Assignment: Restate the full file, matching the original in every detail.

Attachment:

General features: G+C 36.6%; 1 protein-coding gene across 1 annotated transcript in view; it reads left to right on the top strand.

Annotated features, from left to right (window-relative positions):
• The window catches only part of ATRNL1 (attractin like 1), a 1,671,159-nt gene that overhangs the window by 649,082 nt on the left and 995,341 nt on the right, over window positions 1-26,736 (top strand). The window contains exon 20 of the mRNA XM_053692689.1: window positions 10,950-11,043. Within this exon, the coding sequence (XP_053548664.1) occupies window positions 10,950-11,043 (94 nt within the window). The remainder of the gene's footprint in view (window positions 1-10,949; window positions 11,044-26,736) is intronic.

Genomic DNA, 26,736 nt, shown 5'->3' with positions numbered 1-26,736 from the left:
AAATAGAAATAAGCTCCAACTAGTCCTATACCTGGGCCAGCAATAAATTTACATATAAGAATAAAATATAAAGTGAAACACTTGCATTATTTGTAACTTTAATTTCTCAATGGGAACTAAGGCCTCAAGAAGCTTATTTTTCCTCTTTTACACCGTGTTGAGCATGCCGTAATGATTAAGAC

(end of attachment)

General features: G+C 36.6%; 1 protein-coding gene across 1 annotated transcript in view; it reads left to right on the top strand.

Annotated features, from left to right (window-relative positions):
• The window catches only part of ATRNL1 (attractin like 1), a 1,671,159-nt gene that overhangs the window by 649,082 nt on the left and 995,341 nt on the right, over window positions 1-26,736 (top strand). The window contains exon 20 of the mRNA XM_053692689.1: window positions 10,950-11,043. Within this exon, the coding sequence (XP_053548664.1) occupies window positions 10,950-11,043 (94 nt within the window). The remainder of the gene's footprint in view (window positions 1-10,949; window positions 11,044-26,736) is intronic.

Genomic DNA, 26,736 nt, shown 5'->3' with positions numbered 1-26,736 from the left:
AAATAGAAATAAGCTCCAACTAGTCCTATACCTGGGCCAGCAATAAATTTACATATAAGAATAAAATATAAAGTGAAACACTTGCATTATTTGTAACTTTAATTTCTCAATGGGAACTAAGGCCTCAAGAAGCTTATTTTTCCTCTTTTACACCGTGTTGAGCATGCCGTAATGATTAAGAC